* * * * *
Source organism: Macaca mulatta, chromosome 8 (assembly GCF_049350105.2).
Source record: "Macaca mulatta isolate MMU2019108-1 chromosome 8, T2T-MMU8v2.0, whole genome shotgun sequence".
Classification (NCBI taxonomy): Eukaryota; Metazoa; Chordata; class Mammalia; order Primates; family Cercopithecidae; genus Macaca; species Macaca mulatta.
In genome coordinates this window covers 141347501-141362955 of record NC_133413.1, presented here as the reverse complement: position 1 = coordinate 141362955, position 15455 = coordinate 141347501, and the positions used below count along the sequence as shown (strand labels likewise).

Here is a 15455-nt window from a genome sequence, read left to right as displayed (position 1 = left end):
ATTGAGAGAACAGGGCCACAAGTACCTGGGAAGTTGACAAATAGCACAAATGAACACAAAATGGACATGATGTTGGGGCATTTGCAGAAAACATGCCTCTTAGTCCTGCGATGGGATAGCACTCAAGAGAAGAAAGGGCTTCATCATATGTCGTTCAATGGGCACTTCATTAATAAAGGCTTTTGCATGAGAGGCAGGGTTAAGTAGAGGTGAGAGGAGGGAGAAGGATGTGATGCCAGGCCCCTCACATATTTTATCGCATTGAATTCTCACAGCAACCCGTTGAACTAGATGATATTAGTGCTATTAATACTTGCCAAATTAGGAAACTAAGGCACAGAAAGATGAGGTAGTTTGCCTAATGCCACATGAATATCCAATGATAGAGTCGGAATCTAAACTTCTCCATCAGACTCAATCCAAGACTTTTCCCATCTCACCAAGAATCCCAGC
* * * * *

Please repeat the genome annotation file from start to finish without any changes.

Source organism: Macaca mulatta, chromosome 8 (assembly GCF_049350105.2).
Source record: "Macaca mulatta isolate MMU2019108-1 chromosome 8, T2T-MMU8v2.0, whole genome shotgun sequence".
Classification (NCBI taxonomy): Eukaryota; Metazoa; Chordata; class Mammalia; order Primates; family Cercopithecidae; genus Macaca; species Macaca mulatta.
In genome coordinates this window covers 141347501-141362955 of record NC_133413.1, presented here as the reverse complement: position 1 = coordinate 141362955, position 15455 = coordinate 141347501, and the positions used below count along the sequence as shown (strand labels likewise).

Here is a 15455-nt window from a genome sequence, read left to right as displayed (position 1 = left end):
ATTGAGAGAACAGGGCCACAAGTACCTGGGAAGTTGACAAATAGCACAAATGAACACAAAATGGACATGATGTTGGGGCATTTGCAGAAAACATGCCTCTTAGTCCTGCGATGGGATAGCACTCAAGAGAAGAAAGGGCTTCATCATATGTCGTTCAATGGGCACTTCATTAATAAAGGCTTTTGCATGAGAGGCAGGGTTAAGTAGAGGTGAGAGGAGGGAGAAGGATGTGATGCCAGGCCCCTCACATATTTTATCGCATTGAATTCTCACAGCAACCCGTTGAACTAGATGATATTAGTGCTATTAATACTTGCCAAATTAGGAAACTAAGGCACAGAAAGATGAGGTAGTTTGCCTAATGCCACATGAATATCCAATGATAGAGTCGGAATCTAAACTTCTCCATCAGACTCAATCCAAGACTTTTCCCATCTCACCAAGAATCCCAGC